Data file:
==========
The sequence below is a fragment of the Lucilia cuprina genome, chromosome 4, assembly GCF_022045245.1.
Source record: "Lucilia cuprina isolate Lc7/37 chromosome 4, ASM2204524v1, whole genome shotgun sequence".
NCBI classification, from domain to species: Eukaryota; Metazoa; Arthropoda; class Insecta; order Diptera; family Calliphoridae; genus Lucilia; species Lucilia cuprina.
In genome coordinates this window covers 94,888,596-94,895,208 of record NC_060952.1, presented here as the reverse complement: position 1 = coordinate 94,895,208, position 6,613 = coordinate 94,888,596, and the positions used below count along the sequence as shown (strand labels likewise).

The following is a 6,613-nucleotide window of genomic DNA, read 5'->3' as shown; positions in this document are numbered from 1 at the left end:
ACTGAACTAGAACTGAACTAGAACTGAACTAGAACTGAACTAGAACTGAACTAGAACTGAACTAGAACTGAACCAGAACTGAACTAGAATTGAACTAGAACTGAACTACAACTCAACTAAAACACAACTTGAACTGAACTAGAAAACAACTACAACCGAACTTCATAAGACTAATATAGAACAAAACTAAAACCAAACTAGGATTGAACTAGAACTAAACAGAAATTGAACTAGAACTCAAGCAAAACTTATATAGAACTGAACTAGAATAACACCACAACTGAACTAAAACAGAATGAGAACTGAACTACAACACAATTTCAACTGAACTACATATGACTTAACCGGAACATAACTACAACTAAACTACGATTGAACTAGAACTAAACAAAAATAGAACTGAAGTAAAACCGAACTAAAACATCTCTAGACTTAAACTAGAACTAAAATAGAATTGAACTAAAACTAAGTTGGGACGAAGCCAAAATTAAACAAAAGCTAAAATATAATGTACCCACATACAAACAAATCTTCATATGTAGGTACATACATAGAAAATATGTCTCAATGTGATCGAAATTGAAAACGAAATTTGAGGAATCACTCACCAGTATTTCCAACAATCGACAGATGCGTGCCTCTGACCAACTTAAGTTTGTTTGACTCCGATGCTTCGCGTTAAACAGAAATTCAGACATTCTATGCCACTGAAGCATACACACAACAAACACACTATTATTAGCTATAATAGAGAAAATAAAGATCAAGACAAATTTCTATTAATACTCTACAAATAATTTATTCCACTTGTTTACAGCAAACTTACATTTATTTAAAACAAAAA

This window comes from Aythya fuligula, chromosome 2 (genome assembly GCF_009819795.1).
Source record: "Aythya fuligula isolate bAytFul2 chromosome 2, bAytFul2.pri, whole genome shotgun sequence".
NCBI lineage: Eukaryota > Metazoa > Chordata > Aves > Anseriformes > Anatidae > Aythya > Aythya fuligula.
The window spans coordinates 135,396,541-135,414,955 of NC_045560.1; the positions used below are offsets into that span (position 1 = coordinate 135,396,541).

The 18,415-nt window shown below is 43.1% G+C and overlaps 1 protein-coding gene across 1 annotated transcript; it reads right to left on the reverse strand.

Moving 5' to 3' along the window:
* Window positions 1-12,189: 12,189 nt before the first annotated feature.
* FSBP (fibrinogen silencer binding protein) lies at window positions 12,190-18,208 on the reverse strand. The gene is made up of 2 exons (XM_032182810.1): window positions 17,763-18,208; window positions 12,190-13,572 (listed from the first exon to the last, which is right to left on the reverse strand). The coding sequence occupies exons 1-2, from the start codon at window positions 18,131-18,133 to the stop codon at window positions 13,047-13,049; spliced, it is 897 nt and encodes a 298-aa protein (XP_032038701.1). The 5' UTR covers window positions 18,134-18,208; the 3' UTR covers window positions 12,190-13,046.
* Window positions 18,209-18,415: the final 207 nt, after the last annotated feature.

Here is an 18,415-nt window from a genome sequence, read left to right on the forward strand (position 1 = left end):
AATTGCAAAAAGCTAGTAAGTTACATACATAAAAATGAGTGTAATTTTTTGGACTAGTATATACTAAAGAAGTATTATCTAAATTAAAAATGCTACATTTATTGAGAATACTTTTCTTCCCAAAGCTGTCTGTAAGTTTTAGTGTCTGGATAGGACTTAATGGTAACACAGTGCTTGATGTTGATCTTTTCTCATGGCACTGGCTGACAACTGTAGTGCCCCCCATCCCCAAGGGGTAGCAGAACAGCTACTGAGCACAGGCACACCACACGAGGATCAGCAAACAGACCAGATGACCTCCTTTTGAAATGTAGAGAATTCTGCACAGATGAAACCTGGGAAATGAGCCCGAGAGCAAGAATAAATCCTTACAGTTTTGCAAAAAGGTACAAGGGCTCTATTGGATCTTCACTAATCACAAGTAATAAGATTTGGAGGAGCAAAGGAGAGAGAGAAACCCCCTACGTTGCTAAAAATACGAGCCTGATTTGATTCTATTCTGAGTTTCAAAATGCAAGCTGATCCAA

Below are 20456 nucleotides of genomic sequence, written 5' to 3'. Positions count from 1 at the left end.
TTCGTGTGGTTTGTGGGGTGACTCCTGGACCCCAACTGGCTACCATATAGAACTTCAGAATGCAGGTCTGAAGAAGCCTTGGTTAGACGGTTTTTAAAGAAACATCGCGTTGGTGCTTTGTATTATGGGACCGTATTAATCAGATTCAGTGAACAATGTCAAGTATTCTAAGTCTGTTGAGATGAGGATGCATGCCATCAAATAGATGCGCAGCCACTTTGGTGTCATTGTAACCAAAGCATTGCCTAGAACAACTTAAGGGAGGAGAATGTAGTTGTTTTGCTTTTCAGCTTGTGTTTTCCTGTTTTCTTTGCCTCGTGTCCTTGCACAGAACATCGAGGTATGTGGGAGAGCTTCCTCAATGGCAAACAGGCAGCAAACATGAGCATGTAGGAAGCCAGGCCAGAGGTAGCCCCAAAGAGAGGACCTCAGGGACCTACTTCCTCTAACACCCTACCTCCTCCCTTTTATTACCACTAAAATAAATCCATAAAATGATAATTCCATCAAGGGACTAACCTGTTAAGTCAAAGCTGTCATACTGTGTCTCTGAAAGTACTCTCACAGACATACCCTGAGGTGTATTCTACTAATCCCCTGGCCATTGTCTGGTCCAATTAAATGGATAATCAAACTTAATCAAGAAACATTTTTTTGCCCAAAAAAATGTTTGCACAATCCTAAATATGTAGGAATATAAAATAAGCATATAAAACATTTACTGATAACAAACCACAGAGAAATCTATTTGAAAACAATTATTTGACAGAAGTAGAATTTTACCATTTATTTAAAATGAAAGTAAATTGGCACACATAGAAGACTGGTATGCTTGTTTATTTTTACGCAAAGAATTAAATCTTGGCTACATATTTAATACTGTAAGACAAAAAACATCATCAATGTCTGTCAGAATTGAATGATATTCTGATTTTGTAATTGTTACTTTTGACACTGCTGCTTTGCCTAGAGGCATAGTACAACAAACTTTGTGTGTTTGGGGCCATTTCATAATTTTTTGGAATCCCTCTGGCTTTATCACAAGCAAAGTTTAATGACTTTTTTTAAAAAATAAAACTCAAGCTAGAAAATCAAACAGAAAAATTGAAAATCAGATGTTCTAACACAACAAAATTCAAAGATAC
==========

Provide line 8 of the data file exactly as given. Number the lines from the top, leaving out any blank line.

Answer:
Source record: "Aythya fuligula isolate bAytFul2 chromosome 2, bAytFul2.pri, whole genome shotgun sequence".